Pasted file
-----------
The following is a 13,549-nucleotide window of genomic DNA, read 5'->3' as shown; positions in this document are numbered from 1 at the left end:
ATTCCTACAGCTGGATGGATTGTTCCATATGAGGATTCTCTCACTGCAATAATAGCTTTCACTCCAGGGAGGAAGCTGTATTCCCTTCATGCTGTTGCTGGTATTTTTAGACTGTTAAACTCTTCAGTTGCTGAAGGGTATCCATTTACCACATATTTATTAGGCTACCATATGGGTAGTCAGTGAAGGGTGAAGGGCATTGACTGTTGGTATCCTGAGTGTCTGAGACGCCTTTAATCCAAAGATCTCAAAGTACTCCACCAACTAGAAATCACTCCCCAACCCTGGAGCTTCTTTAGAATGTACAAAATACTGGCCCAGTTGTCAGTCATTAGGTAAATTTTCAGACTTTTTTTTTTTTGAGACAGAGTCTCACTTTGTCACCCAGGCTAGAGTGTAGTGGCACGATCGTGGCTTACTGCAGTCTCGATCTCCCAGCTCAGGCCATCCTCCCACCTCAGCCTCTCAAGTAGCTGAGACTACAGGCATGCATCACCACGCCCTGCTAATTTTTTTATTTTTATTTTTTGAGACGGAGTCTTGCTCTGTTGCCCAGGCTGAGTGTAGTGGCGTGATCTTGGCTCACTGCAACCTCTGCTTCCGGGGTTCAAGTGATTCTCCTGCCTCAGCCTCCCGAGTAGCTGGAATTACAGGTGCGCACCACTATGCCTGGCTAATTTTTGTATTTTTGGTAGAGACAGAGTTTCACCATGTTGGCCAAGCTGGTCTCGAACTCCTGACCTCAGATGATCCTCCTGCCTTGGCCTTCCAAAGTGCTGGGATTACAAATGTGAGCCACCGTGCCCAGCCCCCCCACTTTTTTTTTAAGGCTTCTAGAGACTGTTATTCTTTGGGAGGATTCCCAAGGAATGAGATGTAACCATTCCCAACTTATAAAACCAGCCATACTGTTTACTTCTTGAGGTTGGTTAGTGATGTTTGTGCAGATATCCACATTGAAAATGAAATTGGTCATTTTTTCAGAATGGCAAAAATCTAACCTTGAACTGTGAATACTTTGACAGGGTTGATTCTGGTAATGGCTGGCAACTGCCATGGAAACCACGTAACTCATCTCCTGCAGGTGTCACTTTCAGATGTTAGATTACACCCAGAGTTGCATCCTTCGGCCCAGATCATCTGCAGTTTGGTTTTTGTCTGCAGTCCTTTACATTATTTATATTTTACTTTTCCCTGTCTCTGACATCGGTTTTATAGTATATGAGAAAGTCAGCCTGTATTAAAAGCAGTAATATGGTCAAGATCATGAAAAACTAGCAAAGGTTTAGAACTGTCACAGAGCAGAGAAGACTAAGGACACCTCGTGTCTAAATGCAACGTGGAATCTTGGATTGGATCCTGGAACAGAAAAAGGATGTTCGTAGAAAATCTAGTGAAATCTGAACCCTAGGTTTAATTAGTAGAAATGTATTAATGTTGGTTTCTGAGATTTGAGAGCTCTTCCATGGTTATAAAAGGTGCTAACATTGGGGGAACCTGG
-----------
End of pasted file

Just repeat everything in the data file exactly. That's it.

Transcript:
The following is a 13,549-nucleotide window of genomic DNA, read 5'->3' as shown; positions in this document are numbered from 1 at the left end:
ATTCCTACAGCTGGATGGATTGTTCCATATGAGGATTCTCTCACTGCAATAATAGCTTTCACTCCAGGGAGGAAGCTGTATTCCCTTCATGCTGTTGCTGGTATTTTTAGACTGTTAAACTCTTCAGTTGCTGAAGGGTATCCATTTACCACATATTTATTAGGCTACCATATGGGTAGTCAGTGAAGGGTGAAGGGCATTGACTGTTGGTATCCTGAGTGTCTGAGACGCCTTTAATCCAAAGATCTCAAAGTACTCCACCAACTAGAAATCACTCCCCAACCCTGGAGCTTCTTTAGAATGTACAAAATACTGGCCCAGTTGTCAGTCATTAGGTAAATTTTCAGACTTTTTTTTTTTTGAGACAGAGTCTCACTTTGTCACCCAGGCTAGAGTGTAGTGGCACGATCGTGGCTTACTGCAGTCTCGATCTCCCAGCTCAGGCCATCCTCCCACCTCAGCCTCTCAAGTAGCTGAGACTACAGGCATGCATCACCACGCCCTGCTAATTTTTTTATTTTTATTTTTTGAGACGGAGTCTTGCTCTGTTGCCCAGGCTGAGTGTAGTGGCGTGATCTTGGCTCACTGCAACCTCTGCTTCCGGGGTTCAAGTGATTCTCCTGCCTCAGCCTCCCGAGTAGCTGGAATTACAGGTGCGCACCACTATGCCTGGCTAATTTTTGTATTTTTGGTAGAGACAGAGTTTCACCATGTTGGCCAAGCTGGTCTCGAACTCCTGACCTCAGATGATCCTCCTGCCTTGGCCTTCCAAAGTGCTGGGATTACAAATGTGAGCCACCGTGCCCAGCCCCCCCACTTTTTTTTTAAGGCTTCTAGAGACTGTTATTCTTTGGGAGGATTCCCAAGGAATGAGATGTAACCATTCCCAACTTATAAAACCAGCCATACTGTTTACTTCTTGAGGTTGGTTAGTGATGTTTGTGCAGATATCCACATTGAAAATGAAATTGGTCATTTTTTCAGAATGGCAAAAATCTAACCTTGAACTGTGAATACTTTGACAGGGTTGATTCTGGTAATGGCTGGCAACTGCCATGGAAACCACGTAACTCATCTCCTGCAGGTGTCACTTTCAGATGTTAGATTACACCCAGAGTTGCATCCTTCGGCCCAGATCATCTGCAGTTTGGTTTTTGTCTGCAGTCCTTTACATTATTTATATTTTACTTTTCCCTGTCTCTGACATCGGTTTTATAGTATATGAGAAAGTCAGCCTGTATTAAAAGCAGTAATATGGTCAAGATCATGAAAAACTAGCAAAGGTTTAGAACTGTCACAGAGCAGAGAAGACTAAGGACACCTCGTGTCTAAATGCAACGTGGAATCTTGGATTGGATCCTGGAACAGAAAAAGGATGTTCGTAGAAAATCTAGTGAAATCTGAACCCTAGGTTTAATTAGTAGAAATGTATTAATGTTGGTTTCTGAGATTTGAGAGCTCTTCCATGGTTATAAAAGGTGCTAACATTGGGGGAACCTGG